So God Made a Mother is Here! 🎉

This week in mom world has been pretty freaking draining if I’m honest. I had one kid acting so delirious that I had to take him to the Emergency Room because this random virus made him wander the neighborhood and not understand anything I said. Scary stuff. Before I could catch my breath, I find out another one of my reproductive results has been, well, let’s just say dishonest and disgusting to the nth. I’d share the appalling details but then some of you would say I kid shame and I’m just not up for defending myself.

I have 4 boys. They all popped out in 4 years like a baby factory. And I didn’t even WANT kids when I slipped that wedding ring on, so the joke is on me. 

Mothers of boys, high-five to each and every one of you. And moms of girls, I hear you’re on a roller coaster, so my hat is off to you as well. Thing is, we don’t really know how we are measuring up in the mom journey until they’re functional adults. I’ve promised my children I’ll visit if they end up behind bars. 

So I sat my boy brood down last night at the table. No, that’s a lie. I told them to sit and they basically ran around the table as I yelled at them for disobeying. 

I asked the darlings, “What do moms of boys need to know? What should we all grasp that we are missing?”  Here are their answers as they punched each other and laughed (in no particular order because I was threatening Time Out like a boss):

  • We like to fight.
  • We deserve respect.
  • We need more food.
  • Expect craziness, loudness, and arguments.
  • Give more opportunities.
  • We are rough.
  • Don’t pressure us.
  • Playtime is a must.
  • Don’t be too hard, don’t be too soft.
  • Don’t make us feel left out. Seriously, everyone has a phone but us.
  • Raise us with God.
  • Make us like what you want us to like when we are young or it’s too late.

I actually thought it was pretty insightful for them to open my eyes to what MY boys need. Yours may be so polar opposite, which is what keeps us in that fight-or-flight mode I guess.

When they all agreed, “Yeah, that’s it. There’s your list,”  I took it to the next level. Oh you’re gonna love this.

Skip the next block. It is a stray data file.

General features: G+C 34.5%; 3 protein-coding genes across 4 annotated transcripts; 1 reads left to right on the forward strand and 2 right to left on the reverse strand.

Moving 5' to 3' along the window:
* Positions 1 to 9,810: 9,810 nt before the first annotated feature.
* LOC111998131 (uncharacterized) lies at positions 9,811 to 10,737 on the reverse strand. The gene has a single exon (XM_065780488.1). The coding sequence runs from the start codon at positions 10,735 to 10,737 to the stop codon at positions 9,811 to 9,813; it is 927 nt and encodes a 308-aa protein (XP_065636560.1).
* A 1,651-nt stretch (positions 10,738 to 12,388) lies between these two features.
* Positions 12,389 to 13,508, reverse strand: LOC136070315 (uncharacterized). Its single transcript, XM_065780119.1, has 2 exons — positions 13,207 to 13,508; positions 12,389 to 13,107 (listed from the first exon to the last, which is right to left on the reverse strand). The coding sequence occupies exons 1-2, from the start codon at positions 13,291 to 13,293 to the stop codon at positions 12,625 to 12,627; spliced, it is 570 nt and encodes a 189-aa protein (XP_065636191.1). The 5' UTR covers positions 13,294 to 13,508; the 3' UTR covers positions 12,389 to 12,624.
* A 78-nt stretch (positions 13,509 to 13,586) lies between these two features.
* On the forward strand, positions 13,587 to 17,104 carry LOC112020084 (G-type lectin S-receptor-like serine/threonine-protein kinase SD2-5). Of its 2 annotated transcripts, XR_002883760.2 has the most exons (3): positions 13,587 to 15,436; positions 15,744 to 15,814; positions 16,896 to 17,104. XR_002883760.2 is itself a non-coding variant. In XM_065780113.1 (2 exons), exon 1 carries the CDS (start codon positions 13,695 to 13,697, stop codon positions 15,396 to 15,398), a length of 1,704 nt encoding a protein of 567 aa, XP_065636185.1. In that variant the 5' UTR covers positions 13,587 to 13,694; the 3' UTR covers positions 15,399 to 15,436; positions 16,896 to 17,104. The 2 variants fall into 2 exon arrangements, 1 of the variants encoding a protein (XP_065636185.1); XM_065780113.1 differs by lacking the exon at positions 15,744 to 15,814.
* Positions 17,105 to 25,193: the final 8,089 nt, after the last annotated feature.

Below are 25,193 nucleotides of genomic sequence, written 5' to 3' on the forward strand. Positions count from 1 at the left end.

“Okay cuties, what about when you’re grown men? What about having a wife? What will marriage look like? What should you do? What should she do? What have I modeled or failed to model for you? Are you preparing for this?” 

They didn’t miss a beat. I couldn’t write notes fast enough. In no particular order, mom, here’s their marital plan:

  • Say “Goodbye, my sweet.”
  • Tell her she looks good if she asks.
  • Figure out what she likes.
  • Buy gifts, flowers, and milk chocolate Hershey bars.
  • Hold the door for her.
  • Use manners.
  • Don’t let her get rained on.
  • Clean the house for her. And cook.
  • Be open minded.
  • Don’t be a smart aleck.
  • Bring her breakfast in bed.
  • Use a soft voice. Don’t scream in her ear.
  • Be funny.
  • Teach kids s-e-x while they’re young (yes, he spelled it).
  • Make her feel included and special.
  • Take her on a yacht.
  • She should wear red shoes.
  • Tell her that looks don’t matter, we’re going to be late anyway.
  • Look good for her.
  • Tell her she doesn’t have to work.
  • Go on dates often.
  • If she wants to be left alone, make the kids leave her alone.
  • Buy an expensive ring to propose.

I had to laugh since the fraternity I’m running is pretty comical and it’s laugh or cry most days.

I’m 12 years into this motherhood game and I’ve got a pretty thick skin. 

I’ve been peed on, puked on, pooped on, and had my insides rearranged (twins do a number on that body). 

I went to the Emergency Room 11 times in 7 years (not counting the latest trip). 

I’ve kissed boo boos after yellow jackets attack or the inevitable fall from the tree house occurred. 

I’ve laughed at tantrums (mine are worse) and sobbed as I had to let the baby cry it out in the crib. 

I’ve bitten my lip as I promised that the penis isn’t broken but maybe pulling on it that far isn’t wise. 

I’ve averted my eyes from violence and destruction that occurs hourly in my home. 

I’ve forced kids to watch “Say Yes to the Dress” and asked for help picking out high heels for my night out. 

My tribe of fellas is never boring. And I promise that none will live in my basement when they’re 40. Some days we are laughing as we fight for breath with farts and body odor. Some days I apologize for losing my cool again. Some days I break down in tears and can’t speak, and they rush to my side and rub my back and tell me “It’s okay, Mom.” 

If you’re not a mom of boys, I highly recommend you try to go make one.

So God Made a Mother book by Leslie Means

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Debbie Wilkins Baisden

Debbie is a mom to 4 boys (Paul, Brad, Andrew, and Joshua, or “PBAndJ” for short). Unexpectedly widowed in 2012, Debbie’s world was turned upside down. Clinging to God, her stay-at-home mom days in suburbia now demanded a paying job. Instead of returning to the classroom, she decided that Chapter 2 of life meant pursuing her passion of all things fitness and nutrition. She enjoys helping women look and feel their best. Debbie remarried in 2014 and lives in North Carolina.

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